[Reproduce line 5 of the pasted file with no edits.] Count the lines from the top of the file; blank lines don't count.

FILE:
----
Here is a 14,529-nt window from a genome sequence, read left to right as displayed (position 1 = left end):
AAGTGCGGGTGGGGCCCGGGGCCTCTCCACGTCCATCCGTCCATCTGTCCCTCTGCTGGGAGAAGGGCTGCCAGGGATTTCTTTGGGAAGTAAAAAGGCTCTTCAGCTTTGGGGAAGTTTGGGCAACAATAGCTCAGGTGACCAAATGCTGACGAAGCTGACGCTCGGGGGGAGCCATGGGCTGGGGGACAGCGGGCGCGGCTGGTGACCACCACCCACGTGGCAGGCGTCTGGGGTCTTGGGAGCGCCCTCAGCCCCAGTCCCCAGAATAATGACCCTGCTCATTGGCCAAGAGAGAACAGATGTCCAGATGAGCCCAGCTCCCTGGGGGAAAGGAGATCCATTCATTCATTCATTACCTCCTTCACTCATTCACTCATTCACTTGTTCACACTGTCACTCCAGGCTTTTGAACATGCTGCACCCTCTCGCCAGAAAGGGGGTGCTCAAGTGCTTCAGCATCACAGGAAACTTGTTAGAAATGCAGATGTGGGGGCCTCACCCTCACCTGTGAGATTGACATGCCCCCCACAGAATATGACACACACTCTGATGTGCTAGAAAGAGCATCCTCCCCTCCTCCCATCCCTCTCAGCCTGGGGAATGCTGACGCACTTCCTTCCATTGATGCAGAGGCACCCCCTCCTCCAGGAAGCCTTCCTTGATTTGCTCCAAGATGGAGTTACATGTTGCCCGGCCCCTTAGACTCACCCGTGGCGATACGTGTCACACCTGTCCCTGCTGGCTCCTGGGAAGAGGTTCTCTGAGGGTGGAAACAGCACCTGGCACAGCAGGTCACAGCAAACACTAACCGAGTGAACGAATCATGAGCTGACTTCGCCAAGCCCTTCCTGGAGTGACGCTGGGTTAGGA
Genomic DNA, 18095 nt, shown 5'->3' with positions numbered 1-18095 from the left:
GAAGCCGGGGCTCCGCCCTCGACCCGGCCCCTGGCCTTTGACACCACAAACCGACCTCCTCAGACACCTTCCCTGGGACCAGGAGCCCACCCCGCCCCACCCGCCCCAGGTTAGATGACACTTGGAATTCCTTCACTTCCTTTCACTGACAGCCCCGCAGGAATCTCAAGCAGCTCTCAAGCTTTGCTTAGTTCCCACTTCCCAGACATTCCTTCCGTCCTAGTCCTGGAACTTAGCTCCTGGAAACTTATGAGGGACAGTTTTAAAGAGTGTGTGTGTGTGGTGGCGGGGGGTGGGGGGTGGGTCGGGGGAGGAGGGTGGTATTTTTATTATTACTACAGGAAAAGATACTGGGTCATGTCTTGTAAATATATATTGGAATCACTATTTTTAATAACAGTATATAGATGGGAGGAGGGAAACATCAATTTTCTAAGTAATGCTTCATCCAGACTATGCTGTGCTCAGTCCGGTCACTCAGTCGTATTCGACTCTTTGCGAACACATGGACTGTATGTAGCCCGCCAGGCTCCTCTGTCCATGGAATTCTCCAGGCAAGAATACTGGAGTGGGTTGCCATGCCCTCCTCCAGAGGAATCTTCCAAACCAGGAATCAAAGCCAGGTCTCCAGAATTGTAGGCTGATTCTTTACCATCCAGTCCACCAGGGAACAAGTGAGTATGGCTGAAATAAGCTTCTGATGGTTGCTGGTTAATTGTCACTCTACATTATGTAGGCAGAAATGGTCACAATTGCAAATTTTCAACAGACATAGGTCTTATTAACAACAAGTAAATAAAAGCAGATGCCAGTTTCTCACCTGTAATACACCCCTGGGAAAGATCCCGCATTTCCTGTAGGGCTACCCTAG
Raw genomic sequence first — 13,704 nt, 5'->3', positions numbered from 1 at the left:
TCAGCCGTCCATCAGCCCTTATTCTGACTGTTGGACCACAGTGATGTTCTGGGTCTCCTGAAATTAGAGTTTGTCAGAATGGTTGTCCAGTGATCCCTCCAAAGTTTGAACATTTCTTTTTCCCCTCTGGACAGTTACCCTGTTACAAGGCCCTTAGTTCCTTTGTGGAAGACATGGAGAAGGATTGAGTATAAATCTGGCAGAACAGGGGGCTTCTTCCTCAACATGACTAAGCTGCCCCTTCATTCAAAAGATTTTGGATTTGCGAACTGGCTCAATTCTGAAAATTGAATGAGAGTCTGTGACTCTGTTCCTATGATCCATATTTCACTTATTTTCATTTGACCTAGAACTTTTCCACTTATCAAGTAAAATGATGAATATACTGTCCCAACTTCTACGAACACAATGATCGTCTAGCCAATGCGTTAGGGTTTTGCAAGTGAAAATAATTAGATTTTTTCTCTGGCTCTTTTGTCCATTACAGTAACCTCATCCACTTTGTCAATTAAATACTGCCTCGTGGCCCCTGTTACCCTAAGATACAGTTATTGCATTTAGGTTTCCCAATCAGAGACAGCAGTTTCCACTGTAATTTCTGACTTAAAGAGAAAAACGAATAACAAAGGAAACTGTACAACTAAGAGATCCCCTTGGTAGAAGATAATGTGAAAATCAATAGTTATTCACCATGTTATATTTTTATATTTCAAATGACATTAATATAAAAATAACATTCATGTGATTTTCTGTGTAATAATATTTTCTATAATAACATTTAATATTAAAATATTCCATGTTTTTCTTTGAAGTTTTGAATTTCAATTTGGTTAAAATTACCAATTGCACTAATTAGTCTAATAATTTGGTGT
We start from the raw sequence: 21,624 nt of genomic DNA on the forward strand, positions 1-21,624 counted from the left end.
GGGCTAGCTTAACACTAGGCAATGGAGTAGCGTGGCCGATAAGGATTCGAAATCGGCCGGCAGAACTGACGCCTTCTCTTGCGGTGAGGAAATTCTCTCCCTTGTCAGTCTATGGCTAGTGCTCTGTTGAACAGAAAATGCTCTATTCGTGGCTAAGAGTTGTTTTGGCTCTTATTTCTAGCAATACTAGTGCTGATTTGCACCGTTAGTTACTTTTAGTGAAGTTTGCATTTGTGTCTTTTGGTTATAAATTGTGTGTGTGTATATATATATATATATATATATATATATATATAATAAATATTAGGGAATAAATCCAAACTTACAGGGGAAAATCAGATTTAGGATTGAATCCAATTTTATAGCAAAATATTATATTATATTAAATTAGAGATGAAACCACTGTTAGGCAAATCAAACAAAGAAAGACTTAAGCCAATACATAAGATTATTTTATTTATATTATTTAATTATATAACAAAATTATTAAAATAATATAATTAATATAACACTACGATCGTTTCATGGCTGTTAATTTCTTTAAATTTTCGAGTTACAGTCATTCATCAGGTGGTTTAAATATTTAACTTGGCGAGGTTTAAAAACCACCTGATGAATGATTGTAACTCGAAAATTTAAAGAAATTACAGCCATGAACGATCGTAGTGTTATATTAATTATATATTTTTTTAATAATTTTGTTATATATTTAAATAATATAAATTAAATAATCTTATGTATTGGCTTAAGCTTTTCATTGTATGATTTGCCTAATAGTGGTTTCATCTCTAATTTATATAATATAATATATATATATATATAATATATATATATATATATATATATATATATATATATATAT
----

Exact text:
Raw genomic sequence first — 13,704 nt, 5'->3', positions numbered from 1 at the left: